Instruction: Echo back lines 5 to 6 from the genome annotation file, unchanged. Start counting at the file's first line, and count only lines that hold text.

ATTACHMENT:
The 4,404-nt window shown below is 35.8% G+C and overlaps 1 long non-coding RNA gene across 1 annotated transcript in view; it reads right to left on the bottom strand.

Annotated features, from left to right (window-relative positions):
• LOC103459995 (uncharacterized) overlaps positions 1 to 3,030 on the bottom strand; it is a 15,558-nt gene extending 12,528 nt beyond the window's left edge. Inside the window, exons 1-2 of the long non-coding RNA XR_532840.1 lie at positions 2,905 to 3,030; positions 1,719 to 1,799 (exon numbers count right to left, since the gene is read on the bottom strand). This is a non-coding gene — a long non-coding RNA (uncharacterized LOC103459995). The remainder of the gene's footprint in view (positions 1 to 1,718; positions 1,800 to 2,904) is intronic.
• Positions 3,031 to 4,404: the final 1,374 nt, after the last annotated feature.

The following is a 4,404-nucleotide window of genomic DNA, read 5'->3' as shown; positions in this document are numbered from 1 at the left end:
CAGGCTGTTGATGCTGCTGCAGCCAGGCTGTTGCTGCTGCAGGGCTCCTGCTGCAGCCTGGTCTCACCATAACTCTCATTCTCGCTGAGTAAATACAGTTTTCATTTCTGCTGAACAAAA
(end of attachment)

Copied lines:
The following is a 4,404-nucleotide window of genomic DNA, read 5'->3' as shown; positions in this document are numbered from 1 at the left end:
CAGGCTGTTGATGCTGCTGCAGCCAGGCTGTTGCTGCTGCAGGGCTCCTGCTGCAGCCTGGTCTCACCATAACTCTCATTCTCGCTGAGTAAATACAGTTTTCATTTCTGCTGAACAAAA